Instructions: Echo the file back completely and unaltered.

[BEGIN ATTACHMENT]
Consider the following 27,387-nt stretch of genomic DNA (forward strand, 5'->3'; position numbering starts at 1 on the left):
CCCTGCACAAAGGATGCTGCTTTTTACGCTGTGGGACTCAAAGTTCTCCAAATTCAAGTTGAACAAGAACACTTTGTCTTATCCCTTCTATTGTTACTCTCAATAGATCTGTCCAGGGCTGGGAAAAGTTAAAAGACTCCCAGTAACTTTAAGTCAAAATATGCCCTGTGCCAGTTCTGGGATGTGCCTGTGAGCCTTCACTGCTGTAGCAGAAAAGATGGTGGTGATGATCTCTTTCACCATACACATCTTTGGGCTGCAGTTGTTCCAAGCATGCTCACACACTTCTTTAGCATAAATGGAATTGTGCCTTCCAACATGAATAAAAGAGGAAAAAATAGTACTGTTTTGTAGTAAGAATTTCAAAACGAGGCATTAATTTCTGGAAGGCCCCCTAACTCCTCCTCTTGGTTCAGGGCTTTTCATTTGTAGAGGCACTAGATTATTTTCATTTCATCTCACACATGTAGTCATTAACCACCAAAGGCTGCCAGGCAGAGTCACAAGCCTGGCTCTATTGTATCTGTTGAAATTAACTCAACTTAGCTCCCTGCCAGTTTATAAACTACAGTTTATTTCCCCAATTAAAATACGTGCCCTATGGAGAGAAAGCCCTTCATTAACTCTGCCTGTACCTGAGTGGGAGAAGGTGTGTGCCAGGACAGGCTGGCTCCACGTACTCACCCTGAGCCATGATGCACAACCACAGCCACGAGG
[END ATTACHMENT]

Consider the following 27,387-nt stretch of genomic DNA (forward strand, 5'->3'; position numbering starts at 1 on the left):
CCCTGCACAAAGGATGCTGCTTTTTACGCTGTGGGACTCAAAGTTCTCCAAATTCAAGTTGAACAAGAACACTTTGTCTTATCCCTTCTATTGTTACTCTCAATAGATCTGTCCAGGGCTGGGAAAAGTTAAAAGACTCCCAGTAACTTTAAGTCAAAATATGCCCTGTGCCAGTTCTGGGATGTGCCTGTGAGCCTTCACTGCTGTAGCAGAAAAGATGGTGGTGATGATCTCTTTCACCATACACATCTTTGGGCTGCAGTTGTTCCAAGCATGCTCACACACTTCTTTAGCATAAATGGAATTGTGCCTTCCAACATGAATAAAAGAGGAAAAAATAGTACTGTTTTGTAGTAAGAATTTCAAAACGAGGCATTAATTTCTGGAAGGCCCCCTAACTCCTCCTCTTGGTTCAGGGCTTTTCATTTGTAGAGGCACTAGATTATTTTCATTTCATCTCACACATGTAGTCATTAACCACCAAAGGCTGCCAGGCAGAGTCACAAGCCTGGCTCTATTGTATCTGTTGAAATTAACTCAACTTAGCTCCCTGCCAGTTTATAAACTACAGTTTATTTCCCCAATTAAAATACGTGCCCTATGGAGAGAAAGCCCTTCATTAACTCTGCCTGTACCTGAGTGGGAGAAGGTGTGTGCCAGGACAGGCTGGCTCCACGTACTCACCCTGAGCCATGATGCACAACCACAGCCACGAGG